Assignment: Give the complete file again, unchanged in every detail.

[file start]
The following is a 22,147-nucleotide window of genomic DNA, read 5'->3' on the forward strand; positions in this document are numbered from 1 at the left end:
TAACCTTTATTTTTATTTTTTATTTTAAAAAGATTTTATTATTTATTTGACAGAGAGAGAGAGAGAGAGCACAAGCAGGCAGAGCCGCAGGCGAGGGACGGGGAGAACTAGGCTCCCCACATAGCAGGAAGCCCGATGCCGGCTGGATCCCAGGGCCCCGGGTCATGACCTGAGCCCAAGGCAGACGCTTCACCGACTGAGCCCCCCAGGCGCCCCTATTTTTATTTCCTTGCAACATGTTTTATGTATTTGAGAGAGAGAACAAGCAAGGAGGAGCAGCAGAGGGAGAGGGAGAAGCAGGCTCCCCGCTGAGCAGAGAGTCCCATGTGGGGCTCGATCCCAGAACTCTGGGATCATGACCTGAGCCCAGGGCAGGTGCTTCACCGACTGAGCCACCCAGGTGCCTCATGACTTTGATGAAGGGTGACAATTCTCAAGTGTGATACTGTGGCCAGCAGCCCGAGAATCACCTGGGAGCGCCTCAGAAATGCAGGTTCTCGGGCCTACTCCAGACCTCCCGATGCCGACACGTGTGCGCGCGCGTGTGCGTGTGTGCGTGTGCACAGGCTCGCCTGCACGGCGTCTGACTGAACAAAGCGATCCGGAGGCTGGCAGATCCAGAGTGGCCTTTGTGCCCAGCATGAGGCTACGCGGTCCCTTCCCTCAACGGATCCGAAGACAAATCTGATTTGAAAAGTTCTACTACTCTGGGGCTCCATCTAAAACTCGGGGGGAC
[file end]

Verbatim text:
The following is a 22,147-nucleotide window of genomic DNA, read 5'->3' on the forward strand; positions in this document are numbered from 1 at the left end:
TAACCTTTATTTTTATTTTTTATTTTAAAAAGATTTTATTATTTATTTGACAGAGAGAGAGAGAGAGAGCACAAGCAGGCAGAGCCGCAGGCGAGGGACGGGGAGAACTAGGCTCCCCACATAGCAGGAAGCCCGATGCCGGCTGGATCCCAGGGCCCCGGGTCATGACCTGAGCCCAAGGCAGACGCTTCACCGACTGAGCCCCCCAGGCGCCCCTATTTTTATTTCCTTGCAACATGTTTTATGTATTTGAGAGAGAGAACAAGCAAGGAGGAGCAGCAGAGGGAGAGGGAGAAGCAGGCTCCCCGCTGAGCAGAGAGTCCCATGTGGGGCTCGATCCCAGAACTCTGGGATCATGACCTGAGCCCAGGGCAGGTGCTTCACCGACTGAGCCACCCAGGTGCCTCATGACTTTGATGAAGGGTGACAATTCTCAAGTGTGATACTGTGGCCAGCAGCCCGAGAATCACCTGGGAGCGCCTCAGAAATGCAGGTTCTCGGGCCTACTCCAGACCTCCCGATGCCGACACGTGTGCGCGCGCGTGTGCGTGTGTGCGTGTGCACAGGCTCGCCTGCACGGCGTCTGACTGAACAAAGCGATCCGGAGGCTGGCAGATCCAGAGTGGCCTTTGTGCCCAGCATGAGGCTACGCGGTCCCTTCCCTCAACGGATCCGAAGACAAATCTGATTTGAAAAGTTCTACTACTCTGGGGCTCCATCTAAAACTCGGGGGGAC